• Avoid falling into the trap of trying to "resolve" Kashmir. Your recent assertion that "We should try to resolve the Kashmir crisis so that [Pakistan] can stay focused--not on India, but on the situation with those militants," is misguided.[2] Raising the specter of an international role in the dispute could encourage unrealistic expectations for a favorable settlement among Pakistanis, thereby fueling support for Kashmiri militants. Former President Pervez Musharraf initiated the Kargil incursion into Indian-administered Kashmir in 1999 precisely to raise the profile of the Kashmir issue and encourage international mediation.

    The U.S. can play a more productive role in easing Indo-Pakistani tensions by pursuing a quiet diplomatic role that encourages the two sides to continue confidence-building measures like the recent opening of a road between Indian and Pakistani Kashmir. The Indians would be unreceptive to a more direct U.S. role on the issue, and any such move in this direction would raise suspicions in New Delhi that Washington is reverting to policies that view India only through the South Asia lens rather than as the emerging global power it has become.

  • Strengthen Pakistan's civilian democratic institutions. You have already stated your interest in supporting Pakistan's democratically elected leaders through economic aid. A major problem with U.S. assistance to Pakistan over the past seven years has been the focus on military aid rather than programs that directly benefit the Pakistani people. The Biden-Lugar legislation that would send more non-military aid to Pakistan for development purposes would, if enacted, help to assure the Pakistani people that the U.S. is committed to their well-being and to win support for uprooting terrorism and extremism.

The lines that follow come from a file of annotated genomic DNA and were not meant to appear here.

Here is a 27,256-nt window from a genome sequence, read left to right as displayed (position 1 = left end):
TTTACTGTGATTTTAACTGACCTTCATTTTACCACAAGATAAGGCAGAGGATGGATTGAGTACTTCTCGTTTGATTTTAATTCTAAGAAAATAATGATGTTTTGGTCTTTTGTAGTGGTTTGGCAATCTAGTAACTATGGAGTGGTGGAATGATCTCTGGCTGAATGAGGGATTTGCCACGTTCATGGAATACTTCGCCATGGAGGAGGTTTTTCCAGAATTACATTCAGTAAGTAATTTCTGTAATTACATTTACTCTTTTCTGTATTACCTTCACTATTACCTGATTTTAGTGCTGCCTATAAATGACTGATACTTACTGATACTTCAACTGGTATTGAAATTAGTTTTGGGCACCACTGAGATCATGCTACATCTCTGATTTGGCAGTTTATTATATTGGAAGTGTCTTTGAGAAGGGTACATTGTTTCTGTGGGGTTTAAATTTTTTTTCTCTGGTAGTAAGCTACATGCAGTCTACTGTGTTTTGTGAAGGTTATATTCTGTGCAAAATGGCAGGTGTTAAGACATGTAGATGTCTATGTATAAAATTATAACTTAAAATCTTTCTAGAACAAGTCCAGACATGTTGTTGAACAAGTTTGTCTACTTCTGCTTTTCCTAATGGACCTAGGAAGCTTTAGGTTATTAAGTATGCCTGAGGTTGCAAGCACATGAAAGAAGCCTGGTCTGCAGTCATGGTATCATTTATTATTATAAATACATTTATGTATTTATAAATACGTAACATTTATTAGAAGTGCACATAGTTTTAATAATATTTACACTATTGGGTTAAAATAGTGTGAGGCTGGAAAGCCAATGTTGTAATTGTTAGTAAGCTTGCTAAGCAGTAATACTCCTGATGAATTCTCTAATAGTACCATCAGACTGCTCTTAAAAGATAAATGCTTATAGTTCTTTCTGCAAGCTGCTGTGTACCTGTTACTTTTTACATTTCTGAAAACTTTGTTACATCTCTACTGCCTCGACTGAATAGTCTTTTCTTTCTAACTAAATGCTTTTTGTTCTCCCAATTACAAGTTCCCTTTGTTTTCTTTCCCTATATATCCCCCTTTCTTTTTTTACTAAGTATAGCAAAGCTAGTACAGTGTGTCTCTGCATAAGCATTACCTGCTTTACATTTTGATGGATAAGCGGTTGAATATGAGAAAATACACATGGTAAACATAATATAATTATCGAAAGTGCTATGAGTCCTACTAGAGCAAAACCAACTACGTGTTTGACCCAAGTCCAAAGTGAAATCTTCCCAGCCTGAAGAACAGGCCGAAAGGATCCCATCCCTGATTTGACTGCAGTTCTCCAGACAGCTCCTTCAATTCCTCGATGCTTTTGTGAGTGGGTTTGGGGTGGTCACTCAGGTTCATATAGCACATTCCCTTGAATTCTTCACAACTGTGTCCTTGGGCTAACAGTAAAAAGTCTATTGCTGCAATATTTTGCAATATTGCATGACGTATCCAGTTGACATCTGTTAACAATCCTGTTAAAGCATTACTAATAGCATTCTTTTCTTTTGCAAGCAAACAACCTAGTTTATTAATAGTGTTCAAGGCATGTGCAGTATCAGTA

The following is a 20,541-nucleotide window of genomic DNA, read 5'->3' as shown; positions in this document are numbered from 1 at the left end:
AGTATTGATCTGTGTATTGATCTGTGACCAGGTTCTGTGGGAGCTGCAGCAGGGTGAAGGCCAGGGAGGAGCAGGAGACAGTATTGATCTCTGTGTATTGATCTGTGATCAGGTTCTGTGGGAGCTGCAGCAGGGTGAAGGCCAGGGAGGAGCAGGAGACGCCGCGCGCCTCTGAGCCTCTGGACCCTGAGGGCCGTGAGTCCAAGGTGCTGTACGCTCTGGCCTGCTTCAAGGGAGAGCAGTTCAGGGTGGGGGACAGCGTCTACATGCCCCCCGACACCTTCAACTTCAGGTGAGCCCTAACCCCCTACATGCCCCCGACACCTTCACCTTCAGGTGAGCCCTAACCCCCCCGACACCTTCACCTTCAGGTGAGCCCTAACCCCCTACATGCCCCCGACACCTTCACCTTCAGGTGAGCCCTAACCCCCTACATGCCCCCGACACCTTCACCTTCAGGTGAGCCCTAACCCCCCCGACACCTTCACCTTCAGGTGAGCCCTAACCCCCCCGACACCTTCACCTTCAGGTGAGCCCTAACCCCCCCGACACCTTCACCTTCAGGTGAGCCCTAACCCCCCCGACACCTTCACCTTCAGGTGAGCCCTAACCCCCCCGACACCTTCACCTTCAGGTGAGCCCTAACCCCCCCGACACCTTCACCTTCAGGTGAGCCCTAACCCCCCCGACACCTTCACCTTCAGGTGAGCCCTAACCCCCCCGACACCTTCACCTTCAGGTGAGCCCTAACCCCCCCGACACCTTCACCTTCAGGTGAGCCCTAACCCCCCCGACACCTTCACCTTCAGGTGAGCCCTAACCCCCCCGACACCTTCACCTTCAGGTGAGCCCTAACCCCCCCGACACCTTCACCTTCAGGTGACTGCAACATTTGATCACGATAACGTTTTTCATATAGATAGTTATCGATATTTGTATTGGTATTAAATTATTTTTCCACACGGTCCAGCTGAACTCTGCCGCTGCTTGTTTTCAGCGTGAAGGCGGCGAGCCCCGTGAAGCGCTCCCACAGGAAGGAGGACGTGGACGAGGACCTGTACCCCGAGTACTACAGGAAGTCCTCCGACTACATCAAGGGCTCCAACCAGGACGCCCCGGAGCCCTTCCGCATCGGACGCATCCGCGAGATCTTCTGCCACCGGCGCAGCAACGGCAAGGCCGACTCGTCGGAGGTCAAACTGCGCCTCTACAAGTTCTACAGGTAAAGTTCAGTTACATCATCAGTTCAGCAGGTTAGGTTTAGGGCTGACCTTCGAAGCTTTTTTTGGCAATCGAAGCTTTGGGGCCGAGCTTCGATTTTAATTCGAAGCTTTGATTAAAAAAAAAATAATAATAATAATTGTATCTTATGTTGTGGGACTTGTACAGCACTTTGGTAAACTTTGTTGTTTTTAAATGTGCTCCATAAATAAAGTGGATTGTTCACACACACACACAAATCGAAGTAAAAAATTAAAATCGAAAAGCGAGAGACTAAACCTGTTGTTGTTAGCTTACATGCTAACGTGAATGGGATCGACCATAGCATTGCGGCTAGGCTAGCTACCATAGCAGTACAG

As part of the effort to strengthen the civilian government, Washington should also encourage greater civilian oversight of the military and the Directorate of Inter-Services Intelligence (ISI), which was implicated in the car-bomb attack on the Indian Embassy in Kabul in July. Pakistan's ambiguous policy on support for militancy is less likely to change as long as the military maintains an inordinate say in foreign and domestic policies and remains beyond the scrutiny of elected leaders. Before her assassination, Benazir Bhutto told an interviewer that unless the Pakistani security apparatus is reformed, it would be difficult to dismantle the terrorist networks that now threaten the unity of the Pakistani state.